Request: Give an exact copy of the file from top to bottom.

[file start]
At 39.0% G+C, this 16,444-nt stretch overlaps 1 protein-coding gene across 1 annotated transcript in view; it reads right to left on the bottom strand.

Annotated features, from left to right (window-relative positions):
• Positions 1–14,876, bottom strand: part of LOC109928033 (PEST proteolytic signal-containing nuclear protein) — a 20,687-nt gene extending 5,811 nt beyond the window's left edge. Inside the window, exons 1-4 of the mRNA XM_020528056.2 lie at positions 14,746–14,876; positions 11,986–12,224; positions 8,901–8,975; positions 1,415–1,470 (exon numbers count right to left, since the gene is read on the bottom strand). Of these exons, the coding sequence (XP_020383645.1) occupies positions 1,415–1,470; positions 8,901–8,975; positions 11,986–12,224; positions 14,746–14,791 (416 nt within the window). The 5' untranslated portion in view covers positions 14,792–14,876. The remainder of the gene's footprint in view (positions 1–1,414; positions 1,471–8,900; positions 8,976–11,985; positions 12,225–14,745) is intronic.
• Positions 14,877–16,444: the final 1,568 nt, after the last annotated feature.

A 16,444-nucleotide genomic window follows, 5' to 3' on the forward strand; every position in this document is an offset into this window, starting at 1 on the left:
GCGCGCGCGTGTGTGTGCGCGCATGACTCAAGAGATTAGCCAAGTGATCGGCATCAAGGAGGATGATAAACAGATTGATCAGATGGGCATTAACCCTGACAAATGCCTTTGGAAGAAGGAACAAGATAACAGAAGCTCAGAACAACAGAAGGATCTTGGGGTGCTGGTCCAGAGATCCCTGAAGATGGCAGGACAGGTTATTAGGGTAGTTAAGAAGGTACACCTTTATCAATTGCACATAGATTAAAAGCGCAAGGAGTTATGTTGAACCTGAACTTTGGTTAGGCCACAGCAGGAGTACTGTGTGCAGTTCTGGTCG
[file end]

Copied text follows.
At 39.0% G+C, this 16,444-nt stretch overlaps 1 protein-coding gene across 1 annotated transcript in view; it reads right to left on the bottom strand.

Annotated features, from left to right (window-relative positions):
• Positions 1–14,876, bottom strand: part of LOC109928033 (PEST proteolytic signal-containing nuclear protein) — a 20,687-nt gene extending 5,811 nt beyond the window's left edge. Inside the window, exons 1-4 of the mRNA XM_020528056.2 lie at positions 14,746–14,876; positions 11,986–12,224; positions 8,901–8,975; positions 1,415–1,470 (exon numbers count right to left, since the gene is read on the bottom strand). Of these exons, the coding sequence (XP_020383645.1) occupies positions 1,415–1,470; positions 8,901–8,975; positions 11,986–12,224; positions 14,746–14,791 (416 nt within the window). The 5' untranslated portion in view covers positions 14,792–14,876. The remainder of the gene's footprint in view (positions 1–1,414; positions 1,471–8,900; positions 8,976–11,985; positions 12,225–14,745) is intronic.
• Positions 14,877–16,444: the final 1,568 nt, after the last annotated feature.

A 16,444-nucleotide genomic window follows, 5' to 3' on the forward strand; every position in this document is an offset into this window, starting at 1 on the left:
GCGCGCGCGTGTGTGTGCGCGCATGACTCAAGAGATTAGCCAAGTGATCGGCATCAAGGAGGATGATAAACAGATTGATCAGATGGGCATTAACCCTGACAAATGCCTTTGGAAGAAGGAACAAGATAACAGAAGCTCAGAACAACAGAAGGATCTTGGGGTGCTGGTCCAGAGATCCCTGAAGATGGCAGGACAGGTTATTAGGGTAGTTAAGAAGGTACACCTTTATCAATTGCACATAGATTAAAAGCGCAAGGAGTTATGTTGAACCTGAACTTTGGTTAGGCCACAGCAGGAGTACTGTGTGCAGTTCTGGTCG